19 August 2007

The Big Lie of the Information Age

Tor Norretranders quotes Lewis Carroll near the end of his provocative book, The User Illusion.
"That's another thing we've learned from your Nation," said Mein Herr, "map-making. But we've carried it much further than you. What do you consider the largest map that would be really useful?"
"About six inches to the mile."
""Only six inches!"exclaimed Mein Herr. "We very soon got to six yards to the mile. Then we tried a hundred yards to the mile. And then came the grandest idea of all! We actually made a map of the country, on the scale of a mile to the mile!"
"Have you used it much?" I enquired.
"It has never been spread out, yet," said Mein Herr: "the farmers objected: they said it would cover the whole country, and shut out the sunlight! So we now use the country itself, as its own map, and I assure you it does nearly as well.


Norretranders points out that the information age is actually an age with very little information. We distill so much of what happens into statistics that are supposed to be representative of a deeper reality.

Imagine that you went on a walk through an orchard. The trees are planted in a line, but each tree trunk traces its own uniquely curved path. Unseen birds sing, you watch others land in nearby branches, noting how the wings of one glisten. The sun shines a dappled pattern onto the ground, the leaves creating a random pattern of dark and light on the ground and on your skin as you walk between the trees. As you are watching this, you walk into a branch that pokes your skin, leaving a small incision, a new sore that will draw your attention throughout the next few days. You reach between the leaves and branches to find about 30 choice apples. One you discarded because it had a caterpillar. Another you discard because a bird has begun to eat it. You take these apples back to your grandfather's old juicer and run the apples through it. The smell is nearly intoxicating as the pulp is separated from the juice. You take a glass of juice from the juicer inside and share it with a friend.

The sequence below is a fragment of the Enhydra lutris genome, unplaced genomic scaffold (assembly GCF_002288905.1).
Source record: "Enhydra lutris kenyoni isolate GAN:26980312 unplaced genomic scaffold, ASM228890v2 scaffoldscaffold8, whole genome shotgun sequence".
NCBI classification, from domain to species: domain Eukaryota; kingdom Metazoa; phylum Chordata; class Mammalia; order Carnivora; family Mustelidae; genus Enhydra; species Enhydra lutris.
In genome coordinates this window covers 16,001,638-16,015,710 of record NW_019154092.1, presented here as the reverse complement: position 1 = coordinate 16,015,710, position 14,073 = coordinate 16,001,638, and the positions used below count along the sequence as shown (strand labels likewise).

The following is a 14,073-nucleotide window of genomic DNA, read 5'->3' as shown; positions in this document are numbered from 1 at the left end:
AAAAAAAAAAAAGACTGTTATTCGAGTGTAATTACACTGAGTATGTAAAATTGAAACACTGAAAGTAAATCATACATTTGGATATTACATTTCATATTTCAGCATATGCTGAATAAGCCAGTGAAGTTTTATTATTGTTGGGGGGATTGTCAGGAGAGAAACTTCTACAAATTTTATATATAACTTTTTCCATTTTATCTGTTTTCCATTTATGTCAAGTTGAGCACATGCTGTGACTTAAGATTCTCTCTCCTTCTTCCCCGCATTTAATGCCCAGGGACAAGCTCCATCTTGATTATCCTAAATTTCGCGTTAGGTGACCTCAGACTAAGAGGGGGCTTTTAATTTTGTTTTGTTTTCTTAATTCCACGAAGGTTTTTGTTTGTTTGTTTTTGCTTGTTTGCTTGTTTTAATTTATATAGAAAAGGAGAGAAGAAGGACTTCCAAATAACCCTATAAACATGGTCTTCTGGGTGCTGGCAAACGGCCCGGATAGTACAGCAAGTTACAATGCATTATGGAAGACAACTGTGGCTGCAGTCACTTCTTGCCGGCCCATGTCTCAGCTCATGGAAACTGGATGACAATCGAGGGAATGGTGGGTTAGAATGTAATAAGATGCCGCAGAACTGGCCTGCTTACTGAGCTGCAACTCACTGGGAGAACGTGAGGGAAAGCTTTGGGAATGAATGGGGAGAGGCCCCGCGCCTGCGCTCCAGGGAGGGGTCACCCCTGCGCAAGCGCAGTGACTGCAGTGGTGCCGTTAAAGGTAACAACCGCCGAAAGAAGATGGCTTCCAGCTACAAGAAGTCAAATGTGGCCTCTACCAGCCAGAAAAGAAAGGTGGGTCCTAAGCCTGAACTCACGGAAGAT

That juice is not a lie. It is at best a memory of the orchard. Oddly enough, though, it becomes a memory substitute for the person who drinks it without the experience of the orchard.

So much of the modern world has become like that. Much of modern management is based on this notion that the juice is close enough to the orchard to closely represent it. Spreadsheets with numbers become a substitute for understanding a school or business, become a representation for those vastly rich and incompressible realities.

The Information Age has stripped away so much information in order to make it seem possible to represent the world with just information. Straight roads with standard width lanes have replaced meandering trails, making it possible to represent the road with lines on a paper.

It is a wonderful thing that we've learned how to represent people and places with so little information. It is a tragedy when we think that these representations, these simplifications, are an actual substitute for such people and things.

1 comment:

ThomasLB said...

So much of our lives, everything from applying for a loan to getting a job, depends on how a computer algorithm interpets the data on the form.

There's a lot of things I like about modern technology- modern dentistry, for example, is a marvelous thing- but there's an awful lot of bad that came in with the good.